1. The Syrian Track
When President Obama first came to office in 2009 he — and French President Nicolas Sarkozy, and Israeli Prime Minister Benjamin Netanyahu — hoped that what one State Department official called the “Syrian-Israeli track” would open a door to peace in the Middle East. It may not have been a crazy idea — but it never went anywhere.
2. Ignoring Syria
As the “Arab Spring” spread and protesters sought to unseat President Bashar al-Assad, the Obama Administration had tough words, but little action. “President Obama’s reluctance to engage in Syria has been understandable. Perhaps he now understands that disengagement also has consequences, many of them unintended,” his former top Syria aide, Fred Hof, wrote recently.
3. Mixed Messages To The Syrian Rebels
The US promised weapons and support — and repeatedly hinted at more. They even sent weapons, indirectly, to some rebel groups. But the talk may have done more harm than good, fueling Assad’s attacks without ever providing enough arms to turn the tide of war.
4. Drawing the “Red Line”
“We have been very clear to the Assad regime, but also to other players on the ground, that a red line for us is we start seeing a whole bunch of chemical weapons moving around or being utilized. That would change my calculus. That would change my equation,” the president said on August 20, 2012. But there appears to have been no clear plan to enforce that line amid growing evidence of some chemical weapons use in Syria.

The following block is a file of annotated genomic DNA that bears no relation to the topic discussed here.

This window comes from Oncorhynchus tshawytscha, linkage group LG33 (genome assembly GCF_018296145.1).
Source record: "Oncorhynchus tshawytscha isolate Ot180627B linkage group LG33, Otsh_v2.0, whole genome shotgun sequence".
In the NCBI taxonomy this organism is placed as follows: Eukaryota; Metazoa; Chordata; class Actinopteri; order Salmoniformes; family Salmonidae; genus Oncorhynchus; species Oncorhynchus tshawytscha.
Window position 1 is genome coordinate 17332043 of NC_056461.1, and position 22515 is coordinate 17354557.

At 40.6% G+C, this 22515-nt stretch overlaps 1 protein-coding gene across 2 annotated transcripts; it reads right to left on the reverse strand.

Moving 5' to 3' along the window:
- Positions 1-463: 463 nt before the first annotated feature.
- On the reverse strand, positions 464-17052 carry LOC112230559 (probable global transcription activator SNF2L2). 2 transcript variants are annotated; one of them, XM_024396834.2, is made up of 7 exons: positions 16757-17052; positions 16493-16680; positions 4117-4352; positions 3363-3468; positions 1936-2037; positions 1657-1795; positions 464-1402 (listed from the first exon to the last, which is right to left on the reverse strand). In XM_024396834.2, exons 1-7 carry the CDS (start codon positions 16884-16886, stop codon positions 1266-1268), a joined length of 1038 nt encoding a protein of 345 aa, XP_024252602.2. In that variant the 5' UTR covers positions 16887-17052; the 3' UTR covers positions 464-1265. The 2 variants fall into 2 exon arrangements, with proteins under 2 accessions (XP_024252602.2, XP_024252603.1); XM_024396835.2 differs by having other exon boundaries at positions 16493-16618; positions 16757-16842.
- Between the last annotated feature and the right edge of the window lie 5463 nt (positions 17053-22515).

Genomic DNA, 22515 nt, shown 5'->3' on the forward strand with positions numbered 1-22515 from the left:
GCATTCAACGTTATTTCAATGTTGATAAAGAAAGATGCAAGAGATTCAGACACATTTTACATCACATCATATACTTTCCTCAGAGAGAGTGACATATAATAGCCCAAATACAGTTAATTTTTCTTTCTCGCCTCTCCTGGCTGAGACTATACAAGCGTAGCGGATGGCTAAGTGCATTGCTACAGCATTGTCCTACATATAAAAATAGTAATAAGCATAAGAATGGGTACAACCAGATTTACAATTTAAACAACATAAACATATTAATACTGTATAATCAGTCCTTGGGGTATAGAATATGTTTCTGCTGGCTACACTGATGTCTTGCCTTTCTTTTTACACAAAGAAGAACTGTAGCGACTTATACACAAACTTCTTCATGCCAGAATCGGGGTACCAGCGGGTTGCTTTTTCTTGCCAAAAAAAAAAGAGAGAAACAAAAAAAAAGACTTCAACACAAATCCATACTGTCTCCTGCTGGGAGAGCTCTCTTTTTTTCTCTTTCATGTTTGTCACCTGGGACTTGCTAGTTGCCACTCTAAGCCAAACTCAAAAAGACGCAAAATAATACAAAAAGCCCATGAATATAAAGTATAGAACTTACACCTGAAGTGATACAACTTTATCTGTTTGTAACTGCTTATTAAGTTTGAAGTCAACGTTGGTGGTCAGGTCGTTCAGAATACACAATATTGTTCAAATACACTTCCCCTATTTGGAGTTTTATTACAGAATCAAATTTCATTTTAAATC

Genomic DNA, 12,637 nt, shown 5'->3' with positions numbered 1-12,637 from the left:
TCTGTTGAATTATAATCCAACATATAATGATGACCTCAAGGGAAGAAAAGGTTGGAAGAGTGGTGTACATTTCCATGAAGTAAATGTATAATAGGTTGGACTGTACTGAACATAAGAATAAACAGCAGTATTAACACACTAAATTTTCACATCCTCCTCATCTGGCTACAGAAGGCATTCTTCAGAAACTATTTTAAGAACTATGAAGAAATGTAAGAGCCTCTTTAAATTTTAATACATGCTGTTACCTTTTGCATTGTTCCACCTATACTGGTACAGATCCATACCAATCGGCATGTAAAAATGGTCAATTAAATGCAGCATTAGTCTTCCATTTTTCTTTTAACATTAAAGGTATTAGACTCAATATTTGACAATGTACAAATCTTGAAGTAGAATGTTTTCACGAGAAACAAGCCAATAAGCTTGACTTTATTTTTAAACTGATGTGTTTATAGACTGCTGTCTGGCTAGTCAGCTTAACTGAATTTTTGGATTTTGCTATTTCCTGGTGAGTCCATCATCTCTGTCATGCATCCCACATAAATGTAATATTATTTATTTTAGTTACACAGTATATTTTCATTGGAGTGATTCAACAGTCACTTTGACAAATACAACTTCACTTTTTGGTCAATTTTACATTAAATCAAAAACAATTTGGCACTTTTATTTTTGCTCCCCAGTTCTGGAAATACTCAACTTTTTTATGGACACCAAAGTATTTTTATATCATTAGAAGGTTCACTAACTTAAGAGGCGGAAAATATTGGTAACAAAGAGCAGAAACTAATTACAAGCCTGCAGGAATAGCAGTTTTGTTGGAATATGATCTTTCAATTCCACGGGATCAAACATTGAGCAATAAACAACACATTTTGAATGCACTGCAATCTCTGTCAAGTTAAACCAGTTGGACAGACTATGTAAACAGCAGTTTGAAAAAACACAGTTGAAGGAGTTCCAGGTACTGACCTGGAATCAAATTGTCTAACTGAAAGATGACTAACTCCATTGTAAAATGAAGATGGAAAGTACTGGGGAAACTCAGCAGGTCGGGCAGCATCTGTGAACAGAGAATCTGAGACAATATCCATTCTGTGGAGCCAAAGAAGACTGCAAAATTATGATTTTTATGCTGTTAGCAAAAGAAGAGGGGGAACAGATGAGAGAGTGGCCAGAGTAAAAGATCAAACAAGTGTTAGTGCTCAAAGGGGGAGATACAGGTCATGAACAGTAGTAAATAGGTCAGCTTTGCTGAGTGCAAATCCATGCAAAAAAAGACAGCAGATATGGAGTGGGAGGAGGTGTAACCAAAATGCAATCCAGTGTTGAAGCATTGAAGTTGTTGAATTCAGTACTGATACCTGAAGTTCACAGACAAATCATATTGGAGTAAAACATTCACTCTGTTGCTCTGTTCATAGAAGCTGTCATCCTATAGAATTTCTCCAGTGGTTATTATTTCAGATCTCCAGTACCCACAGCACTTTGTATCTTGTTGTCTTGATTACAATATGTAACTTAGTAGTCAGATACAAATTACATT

5. A Promise of Consequences
Secretary of State John Kerry blamed the Syrian government for the “moral obscenity” of chemical attacks — and promised that “President Obama believes there must be accountability for those who use the world’s most heinous weapons against the world’s most vulnerable people.” So far, there hasn’t been any.
6. Not Confident Enough For War?
The Administration — operating in the shadow of the Bush Administration’s misleading case for the Iraq war — at times appeared to lack confidence in its case that Assad’s regime was behind the chemical weapons strikes, as in this intelligence assessment released on August 30.
7. An Abrupt Detour To Congress
President Obama’s decision to put strikes on Syria to a vote won broad praise from Capitol Hill — but nobody pretended it had been part of anything resembling a plan.
8. Gaffe Central
Secretary of Defense Chuck Hagel’s testimony to sell the war was widely panned, and privately credited with pushing at least one Senator into opposition. Secretary of State John Kerry, meanwhile, had to walk back a suggestion that he’d send American soldiers to Syria.
9. The Winner
The White House engaged in a years-long standoff with Russian President Vladimir Putin over how to deal with Syria — then played straight into his hands, making Assad’s key patron look both relevant and responsible.
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